If you are denied at any of these steps, you have the right to request an appeal of your decision.  The first level of appeal is a Reconsideration.  At this level, a second claims representative and medical examiner will review your files, plus any additional files you submit in support of your claim, to determine if you should be granted benefits.  At this level, your claim will either be approved or denied.  If you are denied, you will have the right to appeal your claim to an Administrative Law Judge.  Administrative Law Judges have more leeway in how they decide an application.

Unfavorable Notice of Decision.  If a judge decides to deny a claim, the applicant will receive an Unfavorable Notice of Decision.  This will interpret the evidence presented at the hearing and will explain the basis for the judge’s decision.  If this happens, an applicant has the right to file an appeal for their case to be heard by an Appeals Council. 

Partially Favorable Decision.  If your decision is deemed partially favorable, that means the judge has granted you benefits, but he or she does not agree with you in terms of when your disability began, which is known as the Alleged Onset Date (AOD).  When this happens, the judge will determine when an applicant’s Established Onset Date (EOD) took place, and that is the date that will be used to determine when a person became eligible for benefits.  In some cases, partially favorable means that a claimant will not receive ongoing monthly disability benefits, and will only receive benefits for a past specific and limited period.  This is called a closed period and takes place when a judge believes a person was disabled at one time, but that is not longer the case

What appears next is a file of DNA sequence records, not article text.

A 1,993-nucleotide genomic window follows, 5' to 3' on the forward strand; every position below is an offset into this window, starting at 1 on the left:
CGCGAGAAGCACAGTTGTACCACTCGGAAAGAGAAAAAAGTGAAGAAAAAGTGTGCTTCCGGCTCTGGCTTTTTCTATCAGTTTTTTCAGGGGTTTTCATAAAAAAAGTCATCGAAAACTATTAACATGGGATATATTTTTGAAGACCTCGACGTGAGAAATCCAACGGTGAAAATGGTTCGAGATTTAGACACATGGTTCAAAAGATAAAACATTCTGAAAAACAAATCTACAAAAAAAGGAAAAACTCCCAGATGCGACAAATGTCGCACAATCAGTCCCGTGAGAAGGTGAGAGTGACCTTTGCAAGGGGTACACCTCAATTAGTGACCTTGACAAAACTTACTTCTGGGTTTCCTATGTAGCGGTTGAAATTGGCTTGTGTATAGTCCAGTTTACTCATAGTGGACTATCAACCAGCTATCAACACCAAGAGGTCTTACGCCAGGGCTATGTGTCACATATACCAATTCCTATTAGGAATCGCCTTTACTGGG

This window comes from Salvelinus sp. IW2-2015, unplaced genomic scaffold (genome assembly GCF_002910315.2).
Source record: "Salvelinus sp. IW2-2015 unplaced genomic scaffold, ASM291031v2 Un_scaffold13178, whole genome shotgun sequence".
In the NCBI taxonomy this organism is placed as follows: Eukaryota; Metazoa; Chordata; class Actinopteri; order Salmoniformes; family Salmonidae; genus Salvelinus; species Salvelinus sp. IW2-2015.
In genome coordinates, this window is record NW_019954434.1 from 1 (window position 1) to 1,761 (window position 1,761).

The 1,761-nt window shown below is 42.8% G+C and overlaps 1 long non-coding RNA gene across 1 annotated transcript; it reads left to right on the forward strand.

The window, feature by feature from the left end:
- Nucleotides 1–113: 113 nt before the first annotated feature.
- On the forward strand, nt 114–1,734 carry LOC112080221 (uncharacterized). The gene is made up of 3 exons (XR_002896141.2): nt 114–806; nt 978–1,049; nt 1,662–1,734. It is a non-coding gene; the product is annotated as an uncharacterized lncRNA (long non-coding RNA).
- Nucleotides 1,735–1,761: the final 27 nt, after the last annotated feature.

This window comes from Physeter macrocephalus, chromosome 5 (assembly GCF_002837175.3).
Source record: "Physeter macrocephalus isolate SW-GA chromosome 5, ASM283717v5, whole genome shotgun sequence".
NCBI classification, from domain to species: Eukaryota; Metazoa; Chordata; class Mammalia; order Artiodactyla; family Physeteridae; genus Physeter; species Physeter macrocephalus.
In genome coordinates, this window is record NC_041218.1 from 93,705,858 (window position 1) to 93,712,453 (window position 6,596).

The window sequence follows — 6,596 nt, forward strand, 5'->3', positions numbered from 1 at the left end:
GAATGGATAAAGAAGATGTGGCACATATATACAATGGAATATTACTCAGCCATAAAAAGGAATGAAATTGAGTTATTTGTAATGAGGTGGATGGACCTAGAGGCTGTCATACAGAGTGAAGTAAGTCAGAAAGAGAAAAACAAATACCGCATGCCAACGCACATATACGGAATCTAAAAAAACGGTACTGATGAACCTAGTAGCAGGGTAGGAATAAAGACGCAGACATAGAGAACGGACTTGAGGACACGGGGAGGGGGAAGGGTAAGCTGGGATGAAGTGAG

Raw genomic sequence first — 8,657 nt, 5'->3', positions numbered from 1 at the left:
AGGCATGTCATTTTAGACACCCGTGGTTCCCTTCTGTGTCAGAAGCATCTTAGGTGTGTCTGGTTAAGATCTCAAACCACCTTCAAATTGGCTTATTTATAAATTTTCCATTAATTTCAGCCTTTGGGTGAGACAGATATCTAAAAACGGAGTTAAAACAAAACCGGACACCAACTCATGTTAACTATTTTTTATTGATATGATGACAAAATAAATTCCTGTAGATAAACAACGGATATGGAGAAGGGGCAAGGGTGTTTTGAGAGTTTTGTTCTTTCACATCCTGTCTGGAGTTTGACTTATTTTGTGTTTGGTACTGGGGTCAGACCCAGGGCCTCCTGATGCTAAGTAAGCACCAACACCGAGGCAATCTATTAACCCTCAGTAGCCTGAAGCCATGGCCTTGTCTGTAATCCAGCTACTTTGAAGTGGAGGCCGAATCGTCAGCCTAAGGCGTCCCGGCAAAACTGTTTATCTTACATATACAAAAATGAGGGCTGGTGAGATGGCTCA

Fully Favorable Decision.  When a judge grants a fully favorable decision, it means they not only agree that someone is disabled, but that they also agree with the claimed AOD. 

Case Dismissal.  A judge may dismiss your claim if you did not show up for your hearing or if your request for a hearing in front of a judge was not filed on time, or if your case has already been decided on the same issues with the same facts.

Appeals Council Denial.  If you appeal a judge’s decision and your case is heard by an Appeals Council, you could continue to be denied benefits.  The Appeals Council generally only looks at what the judge’s criteria were for making his decision, and if he applied the evidence and procedures in the right way.

Appeals Council Remand.  Rather than completely deny a claimant’s case, the Appeals Council may send it back to the judge for another look, or remand.  The Council will ask the judge to take another look at the evidence presented, and whether it was given appropriate consideration or not, as well as if the judge incorrectly applied some aspect of the law or Social Security processes in reaching their decision. 

Appeals Council Approval.  Approvals at this level are rare, but they do happen.  The best way to give yourself an optimal chance of gaining approval at this level is to retain the services of an attorney to assist you with your case.